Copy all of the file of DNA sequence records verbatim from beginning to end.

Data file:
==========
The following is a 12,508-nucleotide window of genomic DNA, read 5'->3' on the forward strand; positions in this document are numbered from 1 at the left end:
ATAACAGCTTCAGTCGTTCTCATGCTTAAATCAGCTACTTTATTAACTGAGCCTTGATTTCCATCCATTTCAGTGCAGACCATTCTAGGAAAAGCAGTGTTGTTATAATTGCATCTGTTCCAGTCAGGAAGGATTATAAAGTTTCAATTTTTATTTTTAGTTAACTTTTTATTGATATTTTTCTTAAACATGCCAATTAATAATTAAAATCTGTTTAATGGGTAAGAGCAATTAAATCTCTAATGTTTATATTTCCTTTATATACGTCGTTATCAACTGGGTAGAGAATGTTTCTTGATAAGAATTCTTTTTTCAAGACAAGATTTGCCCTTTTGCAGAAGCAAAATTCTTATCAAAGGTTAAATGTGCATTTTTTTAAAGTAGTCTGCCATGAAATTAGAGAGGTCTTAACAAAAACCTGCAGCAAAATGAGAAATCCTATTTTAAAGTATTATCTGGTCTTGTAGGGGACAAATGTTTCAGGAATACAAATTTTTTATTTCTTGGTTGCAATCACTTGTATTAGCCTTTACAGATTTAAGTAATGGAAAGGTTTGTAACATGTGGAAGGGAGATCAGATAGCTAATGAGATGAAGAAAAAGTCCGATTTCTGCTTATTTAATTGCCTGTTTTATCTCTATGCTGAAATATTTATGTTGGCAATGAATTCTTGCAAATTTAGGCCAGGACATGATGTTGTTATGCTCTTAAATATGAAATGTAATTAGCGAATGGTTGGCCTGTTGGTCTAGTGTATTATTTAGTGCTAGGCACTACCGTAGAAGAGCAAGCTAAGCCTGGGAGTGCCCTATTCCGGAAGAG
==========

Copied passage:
The following is a 12,508-nucleotide window of genomic DNA, read 5'->3' on the forward strand; positions in this document are numbered from 1 at the left end:
ATAACAGCTTCAGTCGTTCTCATGCTTAAATCAGCTACTTTATTAACTGAGCCTTGATTTCCATCCATTTCAGTGCAGACCATTCTAGGAAAAGCAGTGTTGTTATAATTGCATCTGTTCCAGTCAGGAAGGATTATAAAGTTTCAATTTTTATTTTTAGTTAACTTTTTATTGATATTTTTCTTAAACATGCCAATTAATAATTAAAATCTGTTTAATGGGTAAGAGCAATTAAATCTCTAATGTTTATATTTCCTTTATATACGTCGTTATCAACTGGGTAGAGAATGTTTCTTGATAAGAATTCTTTTTTCAAGACAAGATTTGCCCTTTTGCAGAAGCAAAATTCTTATCAAAGGTTAAATGTGCATTTTTTTAAAGTAGTCTGCCATGAAATTAGAGAGGTCTTAACAAAAACCTGCAGCAAAATGAGAAATCCTATTTTAAAGTATTATCTGGTCTTGTAGGGGACAAATGTTTCAGGAATACAAATTTTTTATTTCTTGGTTGCAATCACTTGTATTAGCCTTTACAGATTTAAGTAATGGAAAGGTTTGTAACATGTGGAAGGGAGATCAGATAGCTAATGAGATGAAGAAAAAGTCCGATTTCTGCTTATTTAATTGCCTGTTTTATCTCTATGCTGAAATATTTATGTTGGCAATGAATTCTTGCAAATTTAGGCCAGGACATGATGTTGTTATGCTCTTAAATATGAAATGTAATTAGCGAATGGTTGGCCTGTTGGTCTAGTGTATTATTTAGTGCTAGGCACTACCGTAGAAGAGCAAGCTAAGCCTGGGAGTGCCCTATTCCGGAAGAG